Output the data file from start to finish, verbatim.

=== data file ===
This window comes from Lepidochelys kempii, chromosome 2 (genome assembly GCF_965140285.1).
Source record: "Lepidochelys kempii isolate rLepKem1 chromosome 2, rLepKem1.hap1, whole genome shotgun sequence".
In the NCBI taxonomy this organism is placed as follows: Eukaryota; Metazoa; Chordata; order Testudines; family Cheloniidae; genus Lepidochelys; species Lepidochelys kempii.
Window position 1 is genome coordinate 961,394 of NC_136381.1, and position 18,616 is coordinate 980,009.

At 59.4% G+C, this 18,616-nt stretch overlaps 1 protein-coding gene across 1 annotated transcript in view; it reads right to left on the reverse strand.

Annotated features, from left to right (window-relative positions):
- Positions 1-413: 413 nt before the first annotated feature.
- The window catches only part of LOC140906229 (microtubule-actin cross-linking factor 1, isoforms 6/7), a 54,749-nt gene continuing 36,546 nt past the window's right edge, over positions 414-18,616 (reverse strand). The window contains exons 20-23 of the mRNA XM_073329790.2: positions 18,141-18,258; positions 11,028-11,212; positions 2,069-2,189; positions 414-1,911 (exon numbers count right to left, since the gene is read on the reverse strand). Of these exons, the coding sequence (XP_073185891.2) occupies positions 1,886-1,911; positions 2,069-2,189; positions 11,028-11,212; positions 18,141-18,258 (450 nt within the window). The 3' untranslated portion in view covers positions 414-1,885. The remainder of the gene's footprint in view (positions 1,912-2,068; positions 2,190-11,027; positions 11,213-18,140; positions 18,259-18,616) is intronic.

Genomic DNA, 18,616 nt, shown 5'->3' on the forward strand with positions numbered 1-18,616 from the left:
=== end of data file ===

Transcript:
This window comes from Lepidochelys kempii, chromosome 2 (genome assembly GCF_965140285.1).
Source record: "Lepidochelys kempii isolate rLepKem1 chromosome 2, rLepKem1.hap1, whole genome shotgun sequence".
In the NCBI taxonomy this organism is placed as follows: Eukaryota; Metazoa; Chordata; order Testudines; family Cheloniidae; genus Lepidochelys; species Lepidochelys kempii.
Window position 1 is genome coordinate 961,394 of NC_136381.1, and position 18,616 is coordinate 980,009.

At 59.4% G+C, this 18,616-nt stretch overlaps 1 protein-coding gene across 1 annotated transcript in view; it reads right to left on the reverse strand.

Annotated features, from left to right (window-relative positions):
- Positions 1-413: 413 nt before the first annotated feature.
- The window catches only part of LOC140906229 (microtubule-actin cross-linking factor 1, isoforms 6/7), a 54,749-nt gene continuing 36,546 nt past the window's right edge, over positions 414-18,616 (reverse strand). The window contains exons 20-23 of the mRNA XM_073329790.2: positions 18,141-18,258; positions 11,028-11,212; positions 2,069-2,189; positions 414-1,911 (exon numbers count right to left, since the gene is read on the reverse strand). Of these exons, the coding sequence (XP_073185891.2) occupies positions 1,886-1,911; positions 2,069-2,189; positions 11,028-11,212; positions 18,141-18,258 (450 nt within the window). The 3' untranslated portion in view covers positions 414-1,885. The remainder of the gene's footprint in view (positions 1,912-2,068; positions 2,190-11,027; positions 11,213-18,140; positions 18,259-18,616) is intronic.

Genomic DNA, 18,616 nt, shown 5'->3' on the forward strand with positions numbered 1-18,616 from the left: